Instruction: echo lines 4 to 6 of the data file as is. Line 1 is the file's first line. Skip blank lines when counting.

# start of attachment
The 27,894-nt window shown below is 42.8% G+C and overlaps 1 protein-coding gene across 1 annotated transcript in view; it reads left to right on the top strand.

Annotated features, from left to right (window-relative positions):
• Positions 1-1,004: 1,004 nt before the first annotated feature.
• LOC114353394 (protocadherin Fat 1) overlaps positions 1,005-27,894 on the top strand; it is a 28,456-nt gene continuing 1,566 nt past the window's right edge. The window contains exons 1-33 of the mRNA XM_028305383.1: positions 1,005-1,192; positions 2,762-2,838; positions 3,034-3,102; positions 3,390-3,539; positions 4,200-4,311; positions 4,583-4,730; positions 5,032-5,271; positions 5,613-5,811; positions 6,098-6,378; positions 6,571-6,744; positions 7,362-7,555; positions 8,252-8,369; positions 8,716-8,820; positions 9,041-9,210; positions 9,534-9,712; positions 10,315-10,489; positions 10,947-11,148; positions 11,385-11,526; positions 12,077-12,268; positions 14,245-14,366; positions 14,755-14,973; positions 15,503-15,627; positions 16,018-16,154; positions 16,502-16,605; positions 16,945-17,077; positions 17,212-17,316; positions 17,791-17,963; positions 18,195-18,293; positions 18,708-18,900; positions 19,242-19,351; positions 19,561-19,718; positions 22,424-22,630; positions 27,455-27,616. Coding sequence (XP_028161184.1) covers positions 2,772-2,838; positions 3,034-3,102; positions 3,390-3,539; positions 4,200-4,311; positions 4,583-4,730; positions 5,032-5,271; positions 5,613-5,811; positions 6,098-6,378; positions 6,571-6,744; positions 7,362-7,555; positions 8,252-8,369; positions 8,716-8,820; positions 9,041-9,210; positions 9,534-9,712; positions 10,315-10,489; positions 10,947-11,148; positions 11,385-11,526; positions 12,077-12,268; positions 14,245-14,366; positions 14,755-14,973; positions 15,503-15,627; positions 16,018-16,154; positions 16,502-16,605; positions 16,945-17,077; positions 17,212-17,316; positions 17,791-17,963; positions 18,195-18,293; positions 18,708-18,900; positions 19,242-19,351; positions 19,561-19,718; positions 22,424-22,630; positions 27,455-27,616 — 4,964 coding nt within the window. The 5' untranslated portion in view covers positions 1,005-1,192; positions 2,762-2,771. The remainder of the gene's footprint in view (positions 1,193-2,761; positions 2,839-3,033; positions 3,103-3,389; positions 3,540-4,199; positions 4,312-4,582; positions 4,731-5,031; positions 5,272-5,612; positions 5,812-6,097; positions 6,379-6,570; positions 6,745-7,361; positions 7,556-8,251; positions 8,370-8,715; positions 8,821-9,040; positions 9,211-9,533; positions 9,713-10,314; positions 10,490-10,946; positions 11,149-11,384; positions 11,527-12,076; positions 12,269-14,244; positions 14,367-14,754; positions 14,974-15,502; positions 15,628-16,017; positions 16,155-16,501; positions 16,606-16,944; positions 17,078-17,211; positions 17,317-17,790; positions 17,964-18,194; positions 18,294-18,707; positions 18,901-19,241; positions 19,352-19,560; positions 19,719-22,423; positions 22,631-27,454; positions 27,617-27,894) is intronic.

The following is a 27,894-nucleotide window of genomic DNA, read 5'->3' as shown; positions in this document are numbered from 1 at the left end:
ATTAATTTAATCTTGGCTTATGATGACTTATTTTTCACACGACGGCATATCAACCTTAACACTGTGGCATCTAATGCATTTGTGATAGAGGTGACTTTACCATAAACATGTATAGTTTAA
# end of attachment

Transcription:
• LOC114353394 (protocadherin Fat 1) overlaps positions 1,005-27,894 on the top strand; it is a 28,456-nt gene continuing 1,566 nt past the window's right edge. The window contains exons 1-33 of the mRNA XM_028305383.1: positions 1,005-1,192; positions 2,762-2,838; positions 3,034-3,102; positions 3,390-3,539; positions 4,200-4,311; positions 4,583-4,730; positions 5,032-5,271; positions 5,613-5,811; positions 6,098-6,378; positions 6,571-6,744; positions 7,362-7,555; positions 8,252-8,369; positions 8,716-8,820; positions 9,041-9,210; positions 9,534-9,712; positions 10,315-10,489; positions 10,947-11,148; positions 11,385-11,526; positions 12,077-12,268; positions 14,245-14,366; positions 14,755-14,973; positions 15,503-15,627; positions 16,018-16,154; positions 16,502-16,605; positions 16,945-17,077; positions 17,212-17,316; positions 17,791-17,963; positions 18,195-18,293; positions 18,708-18,900; positions 19,242-19,351; positions 19,561-19,718; positions 22,424-22,630; positions 27,455-27,616. Coding sequence (XP_028161184.1) covers positions 2,772-2,838; positions 3,034-3,102; positions 3,390-3,539; positions 4,200-4,311; positions 4,583-4,730; positions 5,032-5,271; positions 5,613-5,811; positions 6,098-6,378; positions 6,571-6,744; positions 7,362-7,555; positions 8,252-8,369; positions 8,716-8,820; positions 9,041-9,210; positions 9,534-9,712; positions 10,315-10,489; positions 10,947-11,148; positions 11,385-11,526; positions 12,077-12,268; positions 14,245-14,366; positions 14,755-14,973; positions 15,503-15,627; positions 16,018-16,154; positions 16,502-16,605; positions 16,945-17,077; positions 17,212-17,316; positions 17,791-17,963; positions 18,195-18,293; positions 18,708-18,900; positions 19,242-19,351; positions 19,561-19,718; positions 22,424-22,630; positions 27,455-27,616 — 4,964 coding nt within the window. The 5' untranslated portion in view covers positions 1,005-1,192; positions 2,762-2,771. The remainder of the gene's footprint in view (positions 1,193-2,761; positions 2,839-3,033; positions 3,103-3,389; positions 3,540-4,199; positions 4,312-4,582; positions 4,731-5,031; positions 5,272-5,612; positions 5,812-6,097; positions 6,379-6,570; positions 6,745-7,361; positions 7,556-8,251; positions 8,370-8,715; positions 8,821-9,040; positions 9,211-9,533; positions 9,713-10,314; positions 10,490-10,946; positions 11,149-11,384; positions 11,527-12,076; positions 12,269-14,244; positions 14,367-14,754; positions 14,974-15,502; positions 15,628-16,017; positions 16,155-16,501; positions 16,606-16,944; positions 17,078-17,211; positions 17,317-17,790; positions 17,964-18,194; positions 18,294-18,707; positions 18,901-19,241; positions 19,352-19,560; positions 19,719-22,423; positions 22,631-27,454; positions 27,617-27,894) is intronic.

The following is a 27,894-nucleotide window of genomic DNA, read 5'->3' as shown; positions in this document are numbered from 1 at the left end:
ATTAATTTAATCTTGGCTTATGATGACTTATTTTTCACACGACGGCATATCAACCTTAACACTGTGGCATCTAATGCATTTGTGATAGAGGTGACTTTACCATAAACATGTATAGTTTAA